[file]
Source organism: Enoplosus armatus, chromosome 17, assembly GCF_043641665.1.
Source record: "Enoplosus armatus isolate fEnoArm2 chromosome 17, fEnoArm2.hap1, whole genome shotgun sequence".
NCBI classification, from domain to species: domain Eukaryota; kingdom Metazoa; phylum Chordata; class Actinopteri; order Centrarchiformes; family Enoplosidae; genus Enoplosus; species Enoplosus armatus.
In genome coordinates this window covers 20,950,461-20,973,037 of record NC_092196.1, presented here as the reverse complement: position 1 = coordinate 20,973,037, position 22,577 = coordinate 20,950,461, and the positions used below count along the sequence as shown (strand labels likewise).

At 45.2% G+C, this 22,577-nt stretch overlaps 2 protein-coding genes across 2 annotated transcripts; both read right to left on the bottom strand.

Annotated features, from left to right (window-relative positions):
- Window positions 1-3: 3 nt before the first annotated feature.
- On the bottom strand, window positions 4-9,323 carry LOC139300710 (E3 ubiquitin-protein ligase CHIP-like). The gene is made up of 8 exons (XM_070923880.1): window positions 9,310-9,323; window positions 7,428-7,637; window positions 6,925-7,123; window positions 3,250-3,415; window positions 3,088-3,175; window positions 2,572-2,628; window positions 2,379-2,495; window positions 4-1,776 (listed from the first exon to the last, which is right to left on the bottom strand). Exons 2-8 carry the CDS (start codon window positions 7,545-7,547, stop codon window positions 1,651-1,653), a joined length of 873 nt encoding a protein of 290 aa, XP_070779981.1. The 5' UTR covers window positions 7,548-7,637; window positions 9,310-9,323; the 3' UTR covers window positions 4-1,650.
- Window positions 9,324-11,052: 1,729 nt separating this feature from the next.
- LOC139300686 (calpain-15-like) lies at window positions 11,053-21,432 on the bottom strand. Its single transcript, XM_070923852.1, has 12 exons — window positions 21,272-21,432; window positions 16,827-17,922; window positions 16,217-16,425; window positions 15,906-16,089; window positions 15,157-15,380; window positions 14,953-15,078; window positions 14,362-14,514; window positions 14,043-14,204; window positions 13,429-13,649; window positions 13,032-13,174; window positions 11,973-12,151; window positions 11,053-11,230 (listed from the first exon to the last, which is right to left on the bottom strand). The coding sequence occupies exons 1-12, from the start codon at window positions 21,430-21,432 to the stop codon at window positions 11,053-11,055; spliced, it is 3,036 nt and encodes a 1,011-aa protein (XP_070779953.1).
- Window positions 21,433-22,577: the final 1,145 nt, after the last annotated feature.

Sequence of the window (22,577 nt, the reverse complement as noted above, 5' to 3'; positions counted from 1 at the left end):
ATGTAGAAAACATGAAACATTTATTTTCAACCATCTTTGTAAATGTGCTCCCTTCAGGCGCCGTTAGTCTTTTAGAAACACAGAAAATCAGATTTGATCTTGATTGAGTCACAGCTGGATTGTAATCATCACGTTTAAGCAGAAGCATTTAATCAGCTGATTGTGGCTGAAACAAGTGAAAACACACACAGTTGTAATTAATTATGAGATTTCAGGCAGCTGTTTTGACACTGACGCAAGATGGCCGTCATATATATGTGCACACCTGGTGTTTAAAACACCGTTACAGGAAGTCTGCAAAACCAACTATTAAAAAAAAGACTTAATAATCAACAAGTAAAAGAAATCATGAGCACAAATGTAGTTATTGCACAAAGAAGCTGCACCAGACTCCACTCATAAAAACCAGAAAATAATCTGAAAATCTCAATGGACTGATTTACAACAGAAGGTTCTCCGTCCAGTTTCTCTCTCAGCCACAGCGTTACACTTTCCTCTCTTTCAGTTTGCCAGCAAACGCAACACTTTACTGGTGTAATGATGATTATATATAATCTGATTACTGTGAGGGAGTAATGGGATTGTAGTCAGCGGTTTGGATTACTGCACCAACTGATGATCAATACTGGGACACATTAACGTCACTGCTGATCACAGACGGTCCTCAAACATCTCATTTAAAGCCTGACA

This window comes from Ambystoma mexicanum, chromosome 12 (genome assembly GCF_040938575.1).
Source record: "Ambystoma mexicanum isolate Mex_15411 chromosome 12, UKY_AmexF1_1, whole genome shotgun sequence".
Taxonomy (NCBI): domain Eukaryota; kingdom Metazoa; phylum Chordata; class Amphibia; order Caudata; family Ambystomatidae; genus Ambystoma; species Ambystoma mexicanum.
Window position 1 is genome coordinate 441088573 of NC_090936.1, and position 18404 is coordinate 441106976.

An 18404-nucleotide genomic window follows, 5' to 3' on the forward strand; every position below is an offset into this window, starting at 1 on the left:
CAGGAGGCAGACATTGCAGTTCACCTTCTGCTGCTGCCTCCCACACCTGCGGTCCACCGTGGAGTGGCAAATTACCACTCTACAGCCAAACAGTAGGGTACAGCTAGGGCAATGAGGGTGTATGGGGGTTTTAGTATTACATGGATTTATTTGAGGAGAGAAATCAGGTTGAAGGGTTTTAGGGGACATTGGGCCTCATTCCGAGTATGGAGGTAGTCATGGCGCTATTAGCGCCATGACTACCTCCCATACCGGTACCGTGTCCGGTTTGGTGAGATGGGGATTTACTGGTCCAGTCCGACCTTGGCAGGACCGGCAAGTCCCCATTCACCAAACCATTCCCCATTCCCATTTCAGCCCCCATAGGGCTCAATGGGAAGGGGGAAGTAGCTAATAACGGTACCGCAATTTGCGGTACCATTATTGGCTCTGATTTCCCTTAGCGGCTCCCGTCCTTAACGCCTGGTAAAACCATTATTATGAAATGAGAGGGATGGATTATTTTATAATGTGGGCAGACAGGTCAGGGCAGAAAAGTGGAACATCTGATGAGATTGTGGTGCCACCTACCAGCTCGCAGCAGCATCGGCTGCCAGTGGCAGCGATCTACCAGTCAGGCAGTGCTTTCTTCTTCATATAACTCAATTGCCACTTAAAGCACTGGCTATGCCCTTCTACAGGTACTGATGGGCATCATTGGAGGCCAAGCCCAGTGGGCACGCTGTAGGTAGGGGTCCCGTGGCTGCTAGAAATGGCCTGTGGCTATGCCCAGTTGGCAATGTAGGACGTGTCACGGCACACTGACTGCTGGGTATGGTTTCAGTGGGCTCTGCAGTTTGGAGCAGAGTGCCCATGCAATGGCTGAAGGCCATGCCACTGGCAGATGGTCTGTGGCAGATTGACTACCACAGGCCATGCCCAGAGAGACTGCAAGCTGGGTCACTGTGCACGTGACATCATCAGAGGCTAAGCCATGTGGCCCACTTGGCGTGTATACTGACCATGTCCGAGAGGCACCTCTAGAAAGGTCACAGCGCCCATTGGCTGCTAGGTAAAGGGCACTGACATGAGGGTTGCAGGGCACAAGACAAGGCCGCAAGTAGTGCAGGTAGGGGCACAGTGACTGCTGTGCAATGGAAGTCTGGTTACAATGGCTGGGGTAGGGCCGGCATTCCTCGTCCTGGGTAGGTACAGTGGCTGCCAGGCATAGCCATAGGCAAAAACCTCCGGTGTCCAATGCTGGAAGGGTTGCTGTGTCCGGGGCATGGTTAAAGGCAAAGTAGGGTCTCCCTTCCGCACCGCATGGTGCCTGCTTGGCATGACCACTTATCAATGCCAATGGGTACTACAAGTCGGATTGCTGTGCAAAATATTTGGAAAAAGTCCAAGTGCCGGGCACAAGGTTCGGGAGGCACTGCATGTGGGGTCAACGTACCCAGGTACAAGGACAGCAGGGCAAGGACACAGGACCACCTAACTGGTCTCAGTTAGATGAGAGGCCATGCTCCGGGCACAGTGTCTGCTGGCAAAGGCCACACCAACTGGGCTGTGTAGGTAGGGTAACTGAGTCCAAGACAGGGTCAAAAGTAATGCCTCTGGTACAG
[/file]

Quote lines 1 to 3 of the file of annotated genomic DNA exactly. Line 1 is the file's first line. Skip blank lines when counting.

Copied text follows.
Source organism: Enoplosus armatus, chromosome 17, assembly GCF_043641665.1.
Source record: "Enoplosus armatus isolate fEnoArm2 chromosome 17, fEnoArm2.hap1, whole genome shotgun sequence".
NCBI classification, from domain to species: domain Eukaryota; kingdom Metazoa; phylum Chordata; class Actinopteri; order Centrarchiformes; family Enoplosidae; genus Enoplosus; species Enoplosus armatus.